The Party No One Came to
Some lessons have to be learned the hard way...
You know that nightmare where you host a party and no one turns up?
Well, I’m pretty sure that nightmare started with a Facebook event invite. And before you feel sorry for me, don’t. I was being an asshole.
It was two years ago, and it was my birthday soon, and I’d been feeling pretty crap recently, worried about the future and uncertain what I wanted to do with my life. I thought it might be nice to have a celebration, surrounded by my nearest and dearest, to reassure myself that I am loved and valued and important.
So, I created an event on Facebook, because what better way to let my nearest and dearest know I was in need of their love and nurturing than the unequivocally personal Facebook? So, I carefully selected a list of around 50 of my closest friends (HA) and I asked them to attend my birthday.
I received five RSVPs saying yes, and then nothing, radio silence. No more responses. So, a week before the event, I changed my plan.
Deciding it would be a bit embarrassing to hire an area of a bar for six of us to drink in, I thought I would plan something a little more casual: lunch, pizza to be exact, in central London, where almost all of my friends live. And I even sent out a polite little note to all invitees (via Facebook, because consider that lesson well and truly not yet learnt) asking them to please let me know if they could make it.
But did they?
Did they, fuck.
So, question time: did my friends hate me? Or was I just being an asshole, depending on social media to do my socialising for me?
I suspect it’s the second one, because here’s the rotten truth, my friends: I do it to all of you as well.
I look at an event invitation for the birthday event of a good friend, being held in central London and I roll my eyes, because London is far, and I am lazy.
I am not excited, I do not acknowledge and recognise the privilege of being special enough to this individual that they would want me there to celebrate with them. I sigh, and immediately begin thinking of good enough excuses to get me out of it without sounding like a complete and total dickhead.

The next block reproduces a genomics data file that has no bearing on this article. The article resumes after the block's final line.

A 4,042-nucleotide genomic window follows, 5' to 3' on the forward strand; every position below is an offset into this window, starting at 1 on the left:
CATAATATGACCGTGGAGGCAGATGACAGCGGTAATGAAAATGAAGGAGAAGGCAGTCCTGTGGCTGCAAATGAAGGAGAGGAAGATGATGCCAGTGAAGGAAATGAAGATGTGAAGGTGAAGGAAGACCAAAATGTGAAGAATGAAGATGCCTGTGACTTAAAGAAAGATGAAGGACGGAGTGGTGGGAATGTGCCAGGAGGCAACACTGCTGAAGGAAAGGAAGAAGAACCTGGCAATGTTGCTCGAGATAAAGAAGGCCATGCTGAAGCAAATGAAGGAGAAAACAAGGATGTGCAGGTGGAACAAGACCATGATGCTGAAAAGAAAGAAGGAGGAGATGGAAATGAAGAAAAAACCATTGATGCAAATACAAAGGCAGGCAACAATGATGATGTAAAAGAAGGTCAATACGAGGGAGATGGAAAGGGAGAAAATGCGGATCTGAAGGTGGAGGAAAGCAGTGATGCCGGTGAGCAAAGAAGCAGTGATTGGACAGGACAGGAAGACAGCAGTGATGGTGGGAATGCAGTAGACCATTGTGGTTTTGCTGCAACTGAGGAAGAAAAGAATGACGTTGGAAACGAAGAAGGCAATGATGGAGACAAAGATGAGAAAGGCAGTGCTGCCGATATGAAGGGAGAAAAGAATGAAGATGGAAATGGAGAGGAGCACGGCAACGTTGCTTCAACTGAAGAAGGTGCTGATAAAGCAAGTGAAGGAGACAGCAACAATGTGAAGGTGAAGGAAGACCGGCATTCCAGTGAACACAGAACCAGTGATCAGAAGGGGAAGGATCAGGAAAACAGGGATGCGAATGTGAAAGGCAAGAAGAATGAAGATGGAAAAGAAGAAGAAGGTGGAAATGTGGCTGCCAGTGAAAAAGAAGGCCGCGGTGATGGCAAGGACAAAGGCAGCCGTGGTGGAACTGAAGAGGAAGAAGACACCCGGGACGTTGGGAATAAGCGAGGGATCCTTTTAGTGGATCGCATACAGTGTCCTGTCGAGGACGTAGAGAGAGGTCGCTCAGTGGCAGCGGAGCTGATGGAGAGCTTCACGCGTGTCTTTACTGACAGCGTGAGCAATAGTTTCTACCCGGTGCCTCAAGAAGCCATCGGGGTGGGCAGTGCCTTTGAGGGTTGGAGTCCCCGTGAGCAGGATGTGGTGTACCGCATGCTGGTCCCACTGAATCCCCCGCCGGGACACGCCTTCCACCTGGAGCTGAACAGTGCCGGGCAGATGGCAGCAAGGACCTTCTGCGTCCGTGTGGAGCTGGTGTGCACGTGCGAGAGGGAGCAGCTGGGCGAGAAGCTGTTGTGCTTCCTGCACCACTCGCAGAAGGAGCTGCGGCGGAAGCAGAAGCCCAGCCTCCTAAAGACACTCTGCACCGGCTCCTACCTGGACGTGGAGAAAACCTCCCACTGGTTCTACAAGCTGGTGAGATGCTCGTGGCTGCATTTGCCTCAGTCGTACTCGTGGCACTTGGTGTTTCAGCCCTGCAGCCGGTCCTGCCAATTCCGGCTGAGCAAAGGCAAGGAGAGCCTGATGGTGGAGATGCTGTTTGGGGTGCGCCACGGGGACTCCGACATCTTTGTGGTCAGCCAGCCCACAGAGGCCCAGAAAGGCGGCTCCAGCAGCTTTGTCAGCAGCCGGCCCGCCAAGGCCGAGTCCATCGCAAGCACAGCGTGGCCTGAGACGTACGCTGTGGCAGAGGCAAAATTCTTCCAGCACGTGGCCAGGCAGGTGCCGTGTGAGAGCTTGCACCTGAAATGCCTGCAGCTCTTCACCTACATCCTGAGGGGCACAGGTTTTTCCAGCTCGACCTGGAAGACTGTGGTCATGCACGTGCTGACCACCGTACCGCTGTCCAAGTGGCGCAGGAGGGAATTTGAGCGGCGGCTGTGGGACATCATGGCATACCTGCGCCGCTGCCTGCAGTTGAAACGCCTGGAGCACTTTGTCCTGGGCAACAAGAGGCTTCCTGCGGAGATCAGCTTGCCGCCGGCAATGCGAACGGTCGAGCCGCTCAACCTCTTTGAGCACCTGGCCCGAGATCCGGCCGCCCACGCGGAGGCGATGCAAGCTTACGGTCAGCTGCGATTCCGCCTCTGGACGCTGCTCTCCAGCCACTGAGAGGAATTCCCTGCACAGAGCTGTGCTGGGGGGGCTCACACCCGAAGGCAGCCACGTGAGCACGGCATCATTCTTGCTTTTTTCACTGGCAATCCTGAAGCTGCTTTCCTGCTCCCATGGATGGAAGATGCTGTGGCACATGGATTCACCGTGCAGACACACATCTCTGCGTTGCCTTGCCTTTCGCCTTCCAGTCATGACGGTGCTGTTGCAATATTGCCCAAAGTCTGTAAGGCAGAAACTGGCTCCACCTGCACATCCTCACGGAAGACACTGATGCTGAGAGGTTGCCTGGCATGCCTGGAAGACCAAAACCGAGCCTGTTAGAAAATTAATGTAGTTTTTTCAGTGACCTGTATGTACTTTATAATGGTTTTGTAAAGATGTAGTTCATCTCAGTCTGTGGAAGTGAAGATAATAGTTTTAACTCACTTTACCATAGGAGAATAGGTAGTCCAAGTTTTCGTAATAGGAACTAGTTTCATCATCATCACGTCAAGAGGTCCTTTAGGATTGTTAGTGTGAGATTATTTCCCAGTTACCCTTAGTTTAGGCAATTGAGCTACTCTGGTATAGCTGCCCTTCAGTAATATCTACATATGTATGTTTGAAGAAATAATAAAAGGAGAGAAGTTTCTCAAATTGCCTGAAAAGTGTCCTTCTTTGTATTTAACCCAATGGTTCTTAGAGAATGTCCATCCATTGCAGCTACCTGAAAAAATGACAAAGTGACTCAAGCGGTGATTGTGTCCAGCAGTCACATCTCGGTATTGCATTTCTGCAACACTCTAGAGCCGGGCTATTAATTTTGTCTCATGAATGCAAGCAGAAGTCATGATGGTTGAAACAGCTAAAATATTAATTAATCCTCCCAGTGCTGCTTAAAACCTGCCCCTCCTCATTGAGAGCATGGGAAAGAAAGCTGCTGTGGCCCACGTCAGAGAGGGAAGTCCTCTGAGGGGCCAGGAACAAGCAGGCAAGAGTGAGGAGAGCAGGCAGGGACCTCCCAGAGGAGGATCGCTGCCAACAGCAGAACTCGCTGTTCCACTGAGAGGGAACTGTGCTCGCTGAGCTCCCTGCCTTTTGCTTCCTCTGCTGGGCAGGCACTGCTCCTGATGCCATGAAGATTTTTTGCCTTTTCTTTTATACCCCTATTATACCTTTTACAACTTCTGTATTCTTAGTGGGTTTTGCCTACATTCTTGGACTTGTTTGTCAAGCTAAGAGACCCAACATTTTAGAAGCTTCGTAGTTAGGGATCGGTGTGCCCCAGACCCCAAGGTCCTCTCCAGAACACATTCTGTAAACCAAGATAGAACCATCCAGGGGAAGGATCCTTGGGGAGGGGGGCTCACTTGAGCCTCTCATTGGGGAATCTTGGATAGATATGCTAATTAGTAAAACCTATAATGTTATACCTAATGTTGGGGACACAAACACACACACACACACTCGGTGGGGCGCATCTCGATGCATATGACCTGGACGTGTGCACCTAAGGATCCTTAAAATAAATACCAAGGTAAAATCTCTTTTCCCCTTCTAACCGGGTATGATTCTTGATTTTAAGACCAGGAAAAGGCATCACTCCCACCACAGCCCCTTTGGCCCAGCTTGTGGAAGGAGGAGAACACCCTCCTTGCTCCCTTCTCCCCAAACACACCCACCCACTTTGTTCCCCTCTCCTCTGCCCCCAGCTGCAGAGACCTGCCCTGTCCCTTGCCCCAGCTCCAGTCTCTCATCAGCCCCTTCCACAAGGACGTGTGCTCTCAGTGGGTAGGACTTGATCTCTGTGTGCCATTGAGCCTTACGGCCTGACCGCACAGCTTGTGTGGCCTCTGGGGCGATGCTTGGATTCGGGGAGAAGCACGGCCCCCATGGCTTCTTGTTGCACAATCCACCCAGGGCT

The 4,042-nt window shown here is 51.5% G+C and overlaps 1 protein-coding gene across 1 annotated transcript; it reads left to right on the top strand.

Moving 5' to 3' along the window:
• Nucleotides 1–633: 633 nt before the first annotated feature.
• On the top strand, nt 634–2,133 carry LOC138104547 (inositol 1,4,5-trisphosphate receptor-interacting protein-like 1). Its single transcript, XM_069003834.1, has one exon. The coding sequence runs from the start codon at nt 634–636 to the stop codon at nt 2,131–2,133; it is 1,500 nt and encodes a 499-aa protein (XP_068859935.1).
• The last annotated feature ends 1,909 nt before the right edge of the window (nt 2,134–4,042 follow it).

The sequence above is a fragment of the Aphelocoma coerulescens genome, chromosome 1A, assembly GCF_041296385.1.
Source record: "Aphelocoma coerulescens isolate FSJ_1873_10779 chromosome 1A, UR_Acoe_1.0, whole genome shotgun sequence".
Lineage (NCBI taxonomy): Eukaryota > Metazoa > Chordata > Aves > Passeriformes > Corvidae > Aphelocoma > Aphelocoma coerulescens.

So, there it is. We’re all useless, selfish dickheads. Perhaps it’s time we stopped relying on social media to plan our real life interactions? I wonder how many people would have attended that party if I had hand posted them an invitation? My guess is more than five. Or if I had called to personally tell them how much it would mean to me if they were there? Again: Probably more than five.
But did I?
Did I fuck.
It was an interesting, if slightly embarrassing lesson to learn, and not one I will be repeating in a hurry, but it did demonstrate something to me about those five people (I lie, it was two people) who showed up…
I so regularly hear people use the platitude, ‘It doesn’t matter how much time goes past, when we see each other or talk, it’s exactly the same as it always was!’ or something resembling that horrific sentiment.
Is this the sort of friendship we really want? One you can put on ice because it’s mildly inconvenient to have to commit regular time and effort to another human being, whom you love, and which you can then defrost on a whim when you realise going to the cinema alone is a bit depressing… No thanks!
The people I want in my life are the ones who know me, and whom I know. I want to talk to them about their lunch, and ask them how they feel each day. I want to send them flowers when they’re sad, and meet up for drinks when we’ve had a hard day. I want them to pop over to watch American Horror Story, because it’s a betrayal to watch it apart. I want friends that are friends. I want friends that are THERE.
And more importantly, I want to be that sort of friend to others.
No man is an island, and a love heart cat emoji is a really crappy alternative to a hug.
“Social media is to socializing what masturbating is to sex.”
—Oliver Markus Malloy, Inside The Mind of an Introvert